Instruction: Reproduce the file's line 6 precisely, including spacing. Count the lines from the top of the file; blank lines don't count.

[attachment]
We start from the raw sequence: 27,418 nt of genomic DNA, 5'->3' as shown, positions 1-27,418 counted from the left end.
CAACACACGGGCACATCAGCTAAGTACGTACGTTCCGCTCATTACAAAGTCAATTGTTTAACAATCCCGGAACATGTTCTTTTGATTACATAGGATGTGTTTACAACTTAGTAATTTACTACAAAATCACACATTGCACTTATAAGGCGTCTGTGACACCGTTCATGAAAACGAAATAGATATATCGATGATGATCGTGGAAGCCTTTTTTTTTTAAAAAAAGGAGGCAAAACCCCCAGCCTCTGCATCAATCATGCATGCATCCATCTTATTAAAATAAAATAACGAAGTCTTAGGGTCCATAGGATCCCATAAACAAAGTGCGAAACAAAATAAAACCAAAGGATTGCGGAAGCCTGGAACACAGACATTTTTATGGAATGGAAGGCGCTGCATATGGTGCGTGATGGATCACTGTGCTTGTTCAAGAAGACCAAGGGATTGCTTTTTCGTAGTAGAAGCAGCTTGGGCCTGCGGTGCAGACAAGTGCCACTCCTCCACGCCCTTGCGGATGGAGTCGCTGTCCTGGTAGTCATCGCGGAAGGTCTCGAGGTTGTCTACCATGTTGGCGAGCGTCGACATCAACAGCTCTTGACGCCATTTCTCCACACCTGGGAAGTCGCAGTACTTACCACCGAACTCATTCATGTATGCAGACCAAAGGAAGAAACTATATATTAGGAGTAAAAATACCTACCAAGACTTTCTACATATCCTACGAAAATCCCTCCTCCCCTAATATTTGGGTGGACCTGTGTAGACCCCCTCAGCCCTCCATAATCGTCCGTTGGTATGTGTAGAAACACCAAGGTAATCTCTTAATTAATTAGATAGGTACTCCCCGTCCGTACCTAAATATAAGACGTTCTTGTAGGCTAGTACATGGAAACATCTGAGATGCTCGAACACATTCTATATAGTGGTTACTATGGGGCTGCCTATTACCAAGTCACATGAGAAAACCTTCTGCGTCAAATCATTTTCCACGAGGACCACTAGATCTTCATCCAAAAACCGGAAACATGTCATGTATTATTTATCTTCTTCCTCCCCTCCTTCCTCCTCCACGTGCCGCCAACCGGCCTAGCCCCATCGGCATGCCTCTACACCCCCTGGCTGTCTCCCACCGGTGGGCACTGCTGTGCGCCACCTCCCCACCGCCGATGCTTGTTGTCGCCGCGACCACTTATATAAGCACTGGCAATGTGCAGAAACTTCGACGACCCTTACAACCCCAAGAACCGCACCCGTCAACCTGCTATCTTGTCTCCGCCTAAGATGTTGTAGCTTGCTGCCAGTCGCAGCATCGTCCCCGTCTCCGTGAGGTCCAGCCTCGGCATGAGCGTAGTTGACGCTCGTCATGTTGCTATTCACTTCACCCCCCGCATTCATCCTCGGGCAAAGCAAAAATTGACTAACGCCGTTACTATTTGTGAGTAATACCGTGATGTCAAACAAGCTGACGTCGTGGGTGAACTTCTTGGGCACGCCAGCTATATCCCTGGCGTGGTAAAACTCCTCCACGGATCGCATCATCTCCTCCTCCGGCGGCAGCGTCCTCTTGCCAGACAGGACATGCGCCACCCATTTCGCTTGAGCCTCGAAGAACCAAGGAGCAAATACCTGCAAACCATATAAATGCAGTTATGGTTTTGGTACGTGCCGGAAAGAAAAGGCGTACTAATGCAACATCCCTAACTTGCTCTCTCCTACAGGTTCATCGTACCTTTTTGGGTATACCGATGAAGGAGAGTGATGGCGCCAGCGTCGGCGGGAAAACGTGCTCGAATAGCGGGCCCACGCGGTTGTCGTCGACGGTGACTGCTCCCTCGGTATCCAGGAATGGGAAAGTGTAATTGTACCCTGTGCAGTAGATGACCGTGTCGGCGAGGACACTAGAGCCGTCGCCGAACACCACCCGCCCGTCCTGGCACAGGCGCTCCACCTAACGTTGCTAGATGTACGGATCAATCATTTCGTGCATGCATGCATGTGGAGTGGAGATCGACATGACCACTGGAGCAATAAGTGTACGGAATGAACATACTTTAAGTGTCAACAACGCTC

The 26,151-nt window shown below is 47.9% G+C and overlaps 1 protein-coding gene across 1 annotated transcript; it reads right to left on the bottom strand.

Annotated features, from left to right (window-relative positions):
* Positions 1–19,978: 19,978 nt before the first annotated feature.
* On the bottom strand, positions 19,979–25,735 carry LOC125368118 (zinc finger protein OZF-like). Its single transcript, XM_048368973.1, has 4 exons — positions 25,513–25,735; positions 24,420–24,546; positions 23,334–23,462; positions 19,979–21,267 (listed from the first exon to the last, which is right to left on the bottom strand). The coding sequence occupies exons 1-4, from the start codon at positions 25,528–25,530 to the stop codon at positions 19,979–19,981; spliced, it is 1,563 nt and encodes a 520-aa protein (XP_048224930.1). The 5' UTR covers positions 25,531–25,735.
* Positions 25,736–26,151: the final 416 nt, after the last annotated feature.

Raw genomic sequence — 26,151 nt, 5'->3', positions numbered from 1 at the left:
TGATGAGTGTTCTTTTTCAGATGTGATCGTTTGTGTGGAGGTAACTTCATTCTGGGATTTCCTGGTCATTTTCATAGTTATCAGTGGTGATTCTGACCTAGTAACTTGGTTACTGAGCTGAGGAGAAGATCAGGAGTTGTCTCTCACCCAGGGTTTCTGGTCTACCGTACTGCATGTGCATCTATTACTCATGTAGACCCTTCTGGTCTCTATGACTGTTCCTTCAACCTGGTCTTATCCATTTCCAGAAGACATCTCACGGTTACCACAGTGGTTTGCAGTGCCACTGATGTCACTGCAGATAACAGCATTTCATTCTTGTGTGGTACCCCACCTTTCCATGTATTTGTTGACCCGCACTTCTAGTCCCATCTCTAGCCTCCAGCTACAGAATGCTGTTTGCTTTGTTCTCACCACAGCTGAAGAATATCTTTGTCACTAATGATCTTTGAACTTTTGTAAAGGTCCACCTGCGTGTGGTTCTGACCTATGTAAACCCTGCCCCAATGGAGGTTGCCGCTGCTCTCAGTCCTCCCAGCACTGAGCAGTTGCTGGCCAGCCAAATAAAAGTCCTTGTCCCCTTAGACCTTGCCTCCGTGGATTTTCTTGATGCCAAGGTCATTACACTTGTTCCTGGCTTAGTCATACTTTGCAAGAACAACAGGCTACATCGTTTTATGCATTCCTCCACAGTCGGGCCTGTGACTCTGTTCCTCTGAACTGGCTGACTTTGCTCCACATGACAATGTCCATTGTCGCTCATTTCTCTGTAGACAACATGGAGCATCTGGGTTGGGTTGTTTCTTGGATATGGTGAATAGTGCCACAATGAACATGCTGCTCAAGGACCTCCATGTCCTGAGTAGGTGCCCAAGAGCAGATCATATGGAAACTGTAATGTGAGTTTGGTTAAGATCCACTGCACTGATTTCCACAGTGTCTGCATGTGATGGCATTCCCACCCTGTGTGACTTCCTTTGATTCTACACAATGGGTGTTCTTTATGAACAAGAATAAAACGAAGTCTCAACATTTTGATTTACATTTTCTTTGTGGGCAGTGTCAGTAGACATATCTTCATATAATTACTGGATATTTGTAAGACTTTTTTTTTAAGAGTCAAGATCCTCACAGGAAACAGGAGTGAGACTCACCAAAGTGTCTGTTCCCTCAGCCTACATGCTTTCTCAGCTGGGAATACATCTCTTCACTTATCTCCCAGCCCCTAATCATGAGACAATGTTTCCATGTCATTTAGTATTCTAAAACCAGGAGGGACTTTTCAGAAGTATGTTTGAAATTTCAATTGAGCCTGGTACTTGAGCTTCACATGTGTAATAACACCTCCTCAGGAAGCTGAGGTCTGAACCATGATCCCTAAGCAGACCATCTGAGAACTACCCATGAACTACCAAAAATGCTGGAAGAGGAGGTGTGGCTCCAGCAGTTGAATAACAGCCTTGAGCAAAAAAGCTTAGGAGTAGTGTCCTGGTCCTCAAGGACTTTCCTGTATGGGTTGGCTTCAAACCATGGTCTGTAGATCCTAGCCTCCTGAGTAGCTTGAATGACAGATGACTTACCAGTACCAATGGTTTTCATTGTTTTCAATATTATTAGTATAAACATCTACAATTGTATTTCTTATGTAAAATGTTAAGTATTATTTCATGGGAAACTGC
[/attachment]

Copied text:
* On the bottom strand, positions 19,979–25,735 carry LOC125368118 (zinc finger protein OZF-like). Its single transcript, XM_048368973.1, has 4 exons — positions 25,513–25,735; positions 24,420–24,546; positions 23,334–23,462; positions 19,979–21,267 (listed from the first exon to the last, which is right to left on the bottom strand). The coding sequence occupies exons 1-4, from the start codon at positions 25,528–25,530 to the stop codon at positions 19,979–19,981; spliced, it is 1,563 nt and encodes a 520-aa protein (XP_048224930.1). The 5' UTR covers positions 25,531–25,735.